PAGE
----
It is certainly an advantageous aspect of Earl Doherty’s book Jesus: Neither God Nor Man – The Case for a Mythical Jesus that it consists (at least thus far) of relatively short chapters, suitable for blogging.
Chapter 3 begins with some general information about the Hellenistic world, before turning its attention to the argument that Paul’s language of Jesus having been revealed suggests something spiritual, and does not naturally serve as a reference to an incarnation (p.40).
This last point I do not disagree with, since I don’t think that Paul thought of Jesus in incarnational terms, at least in anything like the sense of what that has come to mean in subsequent Christian theology. Jesus is not the first Adam, as per Philo’s interpretation of Genesis’ two creation accounts, but the last Adam. Even though he attains the status of the heavenly Adam, we are told that the spiritual Adam did not come first, but the earthly (1 Corinthians 15:46).
Be that as it may, here as elsewhere I can easily imagine someone unfamiliar with ancient Judaism and Christianity finding Doherty’s claims persuasive. To us, the language of revelation might well seem ill-fitting for reference to a historical individual.
For me as someone who studies the literature of this period, however, my mind quickly turned to the way that Jewish sources speak of the coming of the Messiah, or Elijah, or other figures who they believed to be historical human beings who would appear at the end of history in order to usher in God’s kingdom. Here are some examples:
Targum Pseudo-Jonathan 35 includes the statement “And Jakob proceeded and spread his tent beyond the tower of Eder, the place from whence, it is to be, the King Meshiha will be revealed at the end of the days.” (See also the same Targum to 49).
b. Sukkah 52a includes the statement, “Our Rabbis taught, The Holy One, blessed be He, will say to the Messiah, the son of David (May he reveal himself speedily in our days!), ‘Ask of me anything, and I will give it to thee’…”
Song of Songs Rabbah 8:1 reads “‘And at that shall the King Messiah be revealed to the congregation of Israel…”
And so it seems that there were other Jews in antiquity who thought that this term was well suited to what they expected God to do in relation to the Messiah they were awaiting.
One should always be wary when one gets the impression that one has stumbled across the “true meaning” of texts and that meaning is not something that anyone before you understood them to mean. Sometimes one has genuinely discovered something, but more often than not, there is a good reason why no one previously understood the texts the way you do. In this case, Doherty overlooked or was unaware of evidence that Jews in later times used precisely the terminology of revelation in reference to the appearance of the Messiah. This doesn’t in and of itself determine what Paul meant, but it at least shows that Doherty’s claim, that this language doesn’t fit the traditional understanding of Paul’s Jesus, is not beyond dispute. And presumably ancient Jews, even from a later time, may be closer in their linguistic usage to Paul than modern English speakers are today.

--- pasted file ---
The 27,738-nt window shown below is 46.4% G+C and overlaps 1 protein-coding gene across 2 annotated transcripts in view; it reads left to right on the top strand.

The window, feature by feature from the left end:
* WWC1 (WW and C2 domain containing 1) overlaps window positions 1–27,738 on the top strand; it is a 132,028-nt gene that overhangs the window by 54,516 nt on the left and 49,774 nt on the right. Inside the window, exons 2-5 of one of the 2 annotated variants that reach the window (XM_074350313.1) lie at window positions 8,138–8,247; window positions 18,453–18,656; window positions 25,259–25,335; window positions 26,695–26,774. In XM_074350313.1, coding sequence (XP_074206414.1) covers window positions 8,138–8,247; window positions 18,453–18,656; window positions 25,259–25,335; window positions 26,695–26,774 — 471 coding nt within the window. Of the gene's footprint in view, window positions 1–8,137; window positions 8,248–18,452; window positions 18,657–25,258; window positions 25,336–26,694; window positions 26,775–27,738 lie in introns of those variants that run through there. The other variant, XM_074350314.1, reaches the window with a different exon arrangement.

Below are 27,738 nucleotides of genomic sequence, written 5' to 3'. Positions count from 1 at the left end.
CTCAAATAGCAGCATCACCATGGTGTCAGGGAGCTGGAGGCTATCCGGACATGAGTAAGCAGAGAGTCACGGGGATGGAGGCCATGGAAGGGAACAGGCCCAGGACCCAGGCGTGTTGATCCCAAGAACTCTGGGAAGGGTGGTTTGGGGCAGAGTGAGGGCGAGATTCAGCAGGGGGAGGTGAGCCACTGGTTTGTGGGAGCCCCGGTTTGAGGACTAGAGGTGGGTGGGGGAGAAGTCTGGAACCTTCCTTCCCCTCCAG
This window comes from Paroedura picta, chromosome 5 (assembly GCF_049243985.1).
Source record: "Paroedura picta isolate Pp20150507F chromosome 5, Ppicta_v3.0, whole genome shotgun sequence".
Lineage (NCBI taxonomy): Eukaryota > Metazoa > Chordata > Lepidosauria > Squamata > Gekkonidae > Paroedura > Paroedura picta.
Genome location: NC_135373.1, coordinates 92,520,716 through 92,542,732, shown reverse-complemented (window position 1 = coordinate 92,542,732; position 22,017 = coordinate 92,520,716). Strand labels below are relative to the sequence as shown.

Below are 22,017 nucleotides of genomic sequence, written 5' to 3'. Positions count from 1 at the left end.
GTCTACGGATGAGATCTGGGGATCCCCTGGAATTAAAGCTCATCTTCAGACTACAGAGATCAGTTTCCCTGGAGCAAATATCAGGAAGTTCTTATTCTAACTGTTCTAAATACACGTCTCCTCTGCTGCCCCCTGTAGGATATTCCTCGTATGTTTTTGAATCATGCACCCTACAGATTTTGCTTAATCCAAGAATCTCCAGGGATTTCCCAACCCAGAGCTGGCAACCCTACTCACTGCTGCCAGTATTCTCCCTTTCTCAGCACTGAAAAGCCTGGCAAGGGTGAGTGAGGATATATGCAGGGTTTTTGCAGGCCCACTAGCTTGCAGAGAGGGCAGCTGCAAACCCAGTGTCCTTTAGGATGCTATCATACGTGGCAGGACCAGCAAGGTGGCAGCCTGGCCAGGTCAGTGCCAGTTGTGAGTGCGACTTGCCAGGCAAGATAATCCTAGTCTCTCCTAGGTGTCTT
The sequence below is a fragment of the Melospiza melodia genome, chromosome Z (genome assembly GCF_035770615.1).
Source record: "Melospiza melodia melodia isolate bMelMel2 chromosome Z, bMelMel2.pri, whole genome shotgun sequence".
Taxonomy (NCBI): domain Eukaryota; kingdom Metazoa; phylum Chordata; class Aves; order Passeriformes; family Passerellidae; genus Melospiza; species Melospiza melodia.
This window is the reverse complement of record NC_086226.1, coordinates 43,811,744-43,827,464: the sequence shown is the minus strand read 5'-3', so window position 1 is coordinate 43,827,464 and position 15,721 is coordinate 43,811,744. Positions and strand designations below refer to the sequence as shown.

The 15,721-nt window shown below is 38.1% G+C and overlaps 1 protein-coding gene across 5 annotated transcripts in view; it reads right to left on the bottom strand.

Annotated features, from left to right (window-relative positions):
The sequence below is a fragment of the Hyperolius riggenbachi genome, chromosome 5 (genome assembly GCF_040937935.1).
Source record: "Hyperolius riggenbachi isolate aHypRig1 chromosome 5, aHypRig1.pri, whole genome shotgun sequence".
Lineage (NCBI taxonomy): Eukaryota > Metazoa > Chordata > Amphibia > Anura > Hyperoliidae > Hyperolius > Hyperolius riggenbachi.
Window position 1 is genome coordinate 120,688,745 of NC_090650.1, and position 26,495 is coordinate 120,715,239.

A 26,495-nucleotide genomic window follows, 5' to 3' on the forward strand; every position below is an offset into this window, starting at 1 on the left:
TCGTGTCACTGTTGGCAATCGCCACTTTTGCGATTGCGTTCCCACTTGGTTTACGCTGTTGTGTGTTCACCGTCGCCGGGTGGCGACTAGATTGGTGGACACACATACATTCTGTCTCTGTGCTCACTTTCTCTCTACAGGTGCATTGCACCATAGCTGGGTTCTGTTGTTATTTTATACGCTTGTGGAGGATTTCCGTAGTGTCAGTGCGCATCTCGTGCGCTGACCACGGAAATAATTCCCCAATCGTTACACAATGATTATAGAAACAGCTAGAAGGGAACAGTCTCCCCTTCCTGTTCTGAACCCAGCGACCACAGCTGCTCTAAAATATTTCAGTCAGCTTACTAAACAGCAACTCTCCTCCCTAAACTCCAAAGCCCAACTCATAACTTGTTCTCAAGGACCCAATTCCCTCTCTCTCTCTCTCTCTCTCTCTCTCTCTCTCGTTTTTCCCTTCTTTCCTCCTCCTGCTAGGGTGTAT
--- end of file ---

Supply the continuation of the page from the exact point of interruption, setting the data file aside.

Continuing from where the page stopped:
At any rate, it is never a good idea to reach conclusions about ancient people and thinking based on an impression about what someone’s words seem to mean in English translation.
Doherty’s approach in this chapter is to focus on those passages which are open to being understood in a mythicist way, and he promises to return to the verses which seem to refer to Jesus as a historical figure – referring to things like his birth – at a later point. There is nothing inherently wrong with focusing on evidence that seems to support your hypothesis first, and then turning to evidence that appears to tell against it later. But obviously the persuasiveness of a case will depend not only on how well it makes sense of that evidence that appears to fit it, but also how well one can account for the evidence that does not.
One final thought. Doherty detects the same characteristics not only in Paul’s authentic letters, but also later, potentially pseudepigraphal ones. A question that arises for me is why, on Doherty’s scenario, those works that may have been produced in the period after Gospels had begun to appear do not polemicize against the historicization of their celestial figures by others. If one or more Gospel authors deliberately combined the celestial figure of the epistles with teaching from Q and set them in history for the first time, it might be expected that there would be some controversy about this move, and yet nothing comes to mind in our sources that might provide evidence of such a controversy.